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Canada’s unethical stand

12:46 AM May 20, 2015

If there’s “nothing toxic” in the 50 container vans of illegal garbage shipment from Canada as claimed by Canadian Ambassador Neil Reeder, why can’t Canada simply take them back and put this stinking hullabaloo to a close? (“Canadian trash to be treated in PH, says envoy,” News, 5/17/15).

If the Canadian government had a “complete study” conducted on the content of the unwelcomed garbage delivery as he stated, may we ask Reeder if all the 50 garbage-filled containers were duly and comprehensively examined to determine their toxicity, including the chemical composition of the baled mixed wastes, which may contain chlorinated compounds and electronic scraps?

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With President Aquino himself confirming that “the wastes are considered hazardous (and) pose a risk to public health,” we find it hard to figure out why Reeder is hell-bent on imposing their perilous garbage on us, and why our own government is conceding to such arm-twisting that, from all indications, is an onslaught to our dignity as a sovereign nation.

The local disposal options being mulled for Canada’s garbage via cement kiln coprocessing or landfilling, which in our views are unacceptably flawed and unethical, would further complicate this long-drawn-out dumping controversy, raise pertinent legal questions and, if implemented, exacerbate the environmental pollution that our communities have to live with.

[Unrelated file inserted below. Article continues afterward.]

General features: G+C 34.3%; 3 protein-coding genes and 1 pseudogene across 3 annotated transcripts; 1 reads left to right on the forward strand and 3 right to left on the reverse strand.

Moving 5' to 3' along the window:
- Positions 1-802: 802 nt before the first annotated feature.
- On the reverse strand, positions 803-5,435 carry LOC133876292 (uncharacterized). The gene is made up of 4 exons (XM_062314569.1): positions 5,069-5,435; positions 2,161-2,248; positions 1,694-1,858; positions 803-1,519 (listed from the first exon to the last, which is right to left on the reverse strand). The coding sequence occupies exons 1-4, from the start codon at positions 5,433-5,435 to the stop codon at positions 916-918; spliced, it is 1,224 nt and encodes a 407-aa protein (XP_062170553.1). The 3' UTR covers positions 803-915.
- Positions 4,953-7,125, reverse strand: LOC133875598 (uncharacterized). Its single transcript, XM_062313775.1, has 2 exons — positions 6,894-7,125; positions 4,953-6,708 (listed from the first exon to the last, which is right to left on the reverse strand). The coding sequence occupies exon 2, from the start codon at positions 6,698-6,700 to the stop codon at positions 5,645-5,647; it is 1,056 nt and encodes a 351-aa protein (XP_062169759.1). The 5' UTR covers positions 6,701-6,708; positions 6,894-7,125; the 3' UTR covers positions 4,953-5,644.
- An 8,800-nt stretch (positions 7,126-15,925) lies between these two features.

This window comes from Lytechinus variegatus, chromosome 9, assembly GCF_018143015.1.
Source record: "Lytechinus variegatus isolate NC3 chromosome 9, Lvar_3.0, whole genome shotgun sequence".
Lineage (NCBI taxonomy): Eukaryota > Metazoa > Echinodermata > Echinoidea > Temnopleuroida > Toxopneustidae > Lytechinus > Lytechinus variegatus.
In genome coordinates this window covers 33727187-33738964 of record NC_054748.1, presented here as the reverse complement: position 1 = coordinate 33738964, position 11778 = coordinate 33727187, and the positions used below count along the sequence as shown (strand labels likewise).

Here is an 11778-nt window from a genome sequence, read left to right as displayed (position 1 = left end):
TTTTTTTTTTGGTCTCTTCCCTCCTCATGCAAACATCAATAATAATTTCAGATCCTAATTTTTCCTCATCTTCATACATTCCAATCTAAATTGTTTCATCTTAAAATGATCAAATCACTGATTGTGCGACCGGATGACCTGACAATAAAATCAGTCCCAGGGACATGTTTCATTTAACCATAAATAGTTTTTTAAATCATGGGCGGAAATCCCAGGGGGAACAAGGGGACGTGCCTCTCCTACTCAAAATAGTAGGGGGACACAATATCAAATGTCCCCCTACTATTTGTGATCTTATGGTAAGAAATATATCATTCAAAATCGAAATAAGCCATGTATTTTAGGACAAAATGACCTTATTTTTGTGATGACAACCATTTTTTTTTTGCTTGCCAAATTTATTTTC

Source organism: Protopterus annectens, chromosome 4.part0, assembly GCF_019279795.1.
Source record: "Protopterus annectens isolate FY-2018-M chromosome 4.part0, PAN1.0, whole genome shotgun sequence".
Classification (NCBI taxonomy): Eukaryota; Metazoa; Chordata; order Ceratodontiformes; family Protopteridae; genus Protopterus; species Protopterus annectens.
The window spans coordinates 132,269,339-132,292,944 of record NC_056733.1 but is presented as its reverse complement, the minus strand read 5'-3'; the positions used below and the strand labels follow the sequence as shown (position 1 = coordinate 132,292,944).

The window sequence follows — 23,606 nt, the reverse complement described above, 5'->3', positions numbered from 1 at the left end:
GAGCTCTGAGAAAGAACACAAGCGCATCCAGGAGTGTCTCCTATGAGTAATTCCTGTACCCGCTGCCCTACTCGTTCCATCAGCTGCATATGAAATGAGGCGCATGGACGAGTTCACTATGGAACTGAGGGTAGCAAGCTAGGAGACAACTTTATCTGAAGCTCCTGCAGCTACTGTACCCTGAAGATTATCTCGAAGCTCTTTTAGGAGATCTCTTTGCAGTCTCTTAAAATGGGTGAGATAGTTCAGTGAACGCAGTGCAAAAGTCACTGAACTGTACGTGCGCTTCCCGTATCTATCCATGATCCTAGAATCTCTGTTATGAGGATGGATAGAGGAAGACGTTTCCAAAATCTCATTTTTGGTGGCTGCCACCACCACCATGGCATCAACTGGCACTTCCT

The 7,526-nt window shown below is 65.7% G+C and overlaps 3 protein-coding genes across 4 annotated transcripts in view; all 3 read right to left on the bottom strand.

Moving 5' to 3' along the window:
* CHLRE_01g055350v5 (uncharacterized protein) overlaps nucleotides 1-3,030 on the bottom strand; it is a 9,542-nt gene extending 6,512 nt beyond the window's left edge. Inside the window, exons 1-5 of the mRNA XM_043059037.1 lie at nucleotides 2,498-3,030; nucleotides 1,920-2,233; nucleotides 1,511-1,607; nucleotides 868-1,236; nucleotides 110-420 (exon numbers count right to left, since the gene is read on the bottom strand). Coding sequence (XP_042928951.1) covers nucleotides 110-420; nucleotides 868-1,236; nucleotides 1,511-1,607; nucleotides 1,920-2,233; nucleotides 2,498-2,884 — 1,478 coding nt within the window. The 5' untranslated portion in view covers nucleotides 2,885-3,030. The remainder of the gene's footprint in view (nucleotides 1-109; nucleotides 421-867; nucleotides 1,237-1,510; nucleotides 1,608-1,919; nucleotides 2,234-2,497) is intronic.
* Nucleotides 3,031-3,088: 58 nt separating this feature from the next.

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Even the contentious Administrative Order No. 2010-06 issued by the Department of Environment and Natural Resources on the use of alternative fuels and raw materials in cement kilns lists “unsegregated municipal solid wastes” as “waste materials not acceptable for co-processing.” As it will be unlawful to co-process the mixed wastes, we are curious if this administrative order will be revised to bend to Canada’s pressure, or if the Canadian and Filipino proponents for such a “local solution” will segregate the wastes themselves before these are disposed of in cement kilns, landfills or waste-to-energy incinerators.

With due respect to the people of Canada, many of whom support our stance that the Philippines is not a dumping ground, we urge Reeder and his government to re-import the illegal garbage shipment for environmentally-sound disposal in Canada.

As for our own government, we urge President Aquino to stand up and fight for environmental justice and tell Canada and the world, with conviction and courage, that our country is not a global trash bin.

As Sen. Miriam Defensor Santiago has wisely warned: “The decision to process the waste in the Philippines upon the request of the Canadian government sets a dangerous precedent for other countries to dump their waste in Philippine soil with impunity.”

—AILEEN LUCERO, coordinator, EcoWaste Coalition, [email protected]

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TAGS: Canada, DENR, EcoWaste Coalition, garbage, Neil Reeder
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